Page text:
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Using a lathe copy attachment

Lataxe's picture

The last big power tool I bought, some 9 months ago, was a lathe - a 1HP mid-range Delta, although it has been re-badged as a "Fox" and came from France. I wanted it for spindle turning.  Since there was a special offer at the time, I also bought a copy attachment.  The model number is Delta 46-945


However, I want to now use the copier but suddenly realise that I have no idea how to do so.  The basic principle is not a problem - attach a pattern piece and run the copy attachment up and down so a cam follows the pattern and moves a cutter to make a reproduction in the lathe-mounted workpiece.  But....


What I need to know in addition:


* Is the supplied cutter the best tool to copy with?  It looks like no other woodturning tool, being just a blunt pyramid point with a vaguely sharp bottom edge.


* What is the procedure for cutting - ie what part of the tool bit is used at what angle to the workpiece; how much should be taken off at each pass over the workpiece; etc.?


If anyone can point me at the Delta manual (English if possible) and/or some other information about using lathe copy attachments, I'd be grateful.


If anyone has experience and advice, on tooling in particular, that would be very welcome too.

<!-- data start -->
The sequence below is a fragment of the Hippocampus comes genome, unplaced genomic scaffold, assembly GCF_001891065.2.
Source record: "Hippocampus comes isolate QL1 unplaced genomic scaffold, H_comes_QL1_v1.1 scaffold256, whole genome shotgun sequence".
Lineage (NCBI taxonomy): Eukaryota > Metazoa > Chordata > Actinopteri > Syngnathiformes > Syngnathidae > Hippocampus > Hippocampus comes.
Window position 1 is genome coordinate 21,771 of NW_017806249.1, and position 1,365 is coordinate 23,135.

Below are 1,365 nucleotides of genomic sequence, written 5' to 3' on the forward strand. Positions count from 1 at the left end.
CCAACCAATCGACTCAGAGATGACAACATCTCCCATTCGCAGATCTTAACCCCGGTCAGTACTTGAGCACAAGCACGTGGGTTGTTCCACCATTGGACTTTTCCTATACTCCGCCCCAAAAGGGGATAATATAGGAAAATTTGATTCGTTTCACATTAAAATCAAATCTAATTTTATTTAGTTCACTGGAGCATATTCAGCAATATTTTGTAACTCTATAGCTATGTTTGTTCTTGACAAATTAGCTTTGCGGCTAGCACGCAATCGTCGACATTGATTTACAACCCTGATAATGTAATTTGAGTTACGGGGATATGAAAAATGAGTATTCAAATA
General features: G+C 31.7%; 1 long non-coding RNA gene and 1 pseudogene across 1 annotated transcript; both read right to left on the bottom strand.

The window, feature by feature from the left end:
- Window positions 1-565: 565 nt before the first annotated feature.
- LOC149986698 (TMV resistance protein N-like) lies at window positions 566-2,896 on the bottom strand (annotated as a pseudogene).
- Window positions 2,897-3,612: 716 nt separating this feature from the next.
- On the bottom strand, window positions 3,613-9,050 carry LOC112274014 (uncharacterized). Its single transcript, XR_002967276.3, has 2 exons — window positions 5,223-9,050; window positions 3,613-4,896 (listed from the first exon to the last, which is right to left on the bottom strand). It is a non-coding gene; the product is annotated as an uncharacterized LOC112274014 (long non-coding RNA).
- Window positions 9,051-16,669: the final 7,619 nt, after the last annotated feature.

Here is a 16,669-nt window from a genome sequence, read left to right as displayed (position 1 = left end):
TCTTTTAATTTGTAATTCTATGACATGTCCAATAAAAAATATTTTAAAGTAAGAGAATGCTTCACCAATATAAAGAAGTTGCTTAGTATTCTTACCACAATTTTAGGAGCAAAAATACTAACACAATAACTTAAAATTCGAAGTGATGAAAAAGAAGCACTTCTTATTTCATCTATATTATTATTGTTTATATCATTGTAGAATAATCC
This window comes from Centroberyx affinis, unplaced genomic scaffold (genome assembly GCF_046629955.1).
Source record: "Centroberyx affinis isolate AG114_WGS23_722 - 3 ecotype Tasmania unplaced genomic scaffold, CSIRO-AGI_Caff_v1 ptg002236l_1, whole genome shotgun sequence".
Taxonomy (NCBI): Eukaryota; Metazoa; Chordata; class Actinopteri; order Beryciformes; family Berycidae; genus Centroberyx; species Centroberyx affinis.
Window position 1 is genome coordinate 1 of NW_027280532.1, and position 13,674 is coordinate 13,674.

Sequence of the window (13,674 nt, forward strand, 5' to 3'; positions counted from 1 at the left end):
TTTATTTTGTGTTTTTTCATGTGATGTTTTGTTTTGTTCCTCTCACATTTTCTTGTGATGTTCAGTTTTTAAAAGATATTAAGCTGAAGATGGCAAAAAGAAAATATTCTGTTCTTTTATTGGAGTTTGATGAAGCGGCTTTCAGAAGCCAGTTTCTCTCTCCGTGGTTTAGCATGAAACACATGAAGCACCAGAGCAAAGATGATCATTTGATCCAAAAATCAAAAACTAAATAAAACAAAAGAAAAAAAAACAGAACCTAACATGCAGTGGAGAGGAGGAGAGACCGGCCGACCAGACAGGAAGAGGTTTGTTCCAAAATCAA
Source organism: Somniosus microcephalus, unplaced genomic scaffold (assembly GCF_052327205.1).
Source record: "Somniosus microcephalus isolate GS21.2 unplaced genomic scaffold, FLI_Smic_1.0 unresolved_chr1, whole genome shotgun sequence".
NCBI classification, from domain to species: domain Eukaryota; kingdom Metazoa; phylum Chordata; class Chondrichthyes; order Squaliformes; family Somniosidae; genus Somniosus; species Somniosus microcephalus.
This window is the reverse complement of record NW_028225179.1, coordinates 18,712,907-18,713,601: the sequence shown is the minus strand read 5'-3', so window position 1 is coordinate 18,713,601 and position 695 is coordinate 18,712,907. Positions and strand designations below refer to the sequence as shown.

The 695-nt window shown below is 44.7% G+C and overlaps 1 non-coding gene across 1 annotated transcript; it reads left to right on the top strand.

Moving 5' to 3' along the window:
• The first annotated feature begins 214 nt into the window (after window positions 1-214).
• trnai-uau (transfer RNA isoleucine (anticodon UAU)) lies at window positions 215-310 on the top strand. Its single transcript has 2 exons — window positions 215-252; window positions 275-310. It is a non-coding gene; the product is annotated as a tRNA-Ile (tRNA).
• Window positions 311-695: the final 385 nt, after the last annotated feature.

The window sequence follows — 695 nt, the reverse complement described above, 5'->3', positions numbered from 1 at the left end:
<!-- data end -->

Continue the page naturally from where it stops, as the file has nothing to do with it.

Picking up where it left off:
Photos of the toolbit attached.


Lataxe


 

BruceS's picture

(post #93984, reply #1 of 10)

As a Better than fair turner,  I wouldn't have a duplicator,  Sorry!!!  This type of turning is basically Scraping and the finish is less than desireable, too much sanding.  Master the spindle gouge and skew and   you can do allmost everything.  I make a 1/8 template and set it up behind the spindle and copy that.  Put your layout lines on the roughed out spindle, set depths with your parting tool and then go to town turning.  I can duplicate pretty fast with minimal sanding.

Work Safe,  Count to 10 when your done for the day !!

Bruce S. 

 

Lataxe's picture

(post #93984, reply #2 of 10)

Bruce,


Thanks for the answer. 


I admit that I have turned 4 things (lsets of egs only, so far) one at a time using the technique you describe with the parting tool etc..


However, I want to make some Windsor chairs, which have many, many rungs that are basically the same and a very simple shape (a dowel with a bulge in the middle). 


I read elsewhere that class furniture makers do use a copy attachment for these boring volume parts.  I have the copy attachment.  I want to have a go.


But I don't know how to apply the cutter or how to sharpen it, or even whether it could be replaced with a better one, for the best result.  That's the information I'm after.


Lataxe.

Biscardi's picture

(post #93984, reply #3 of 10)

I think if you use some calipers and take your time you'll end up pretty close without the copy jig. You'd be suprised how far off you have to be on even juxtaposed pieces to notice any difference at all.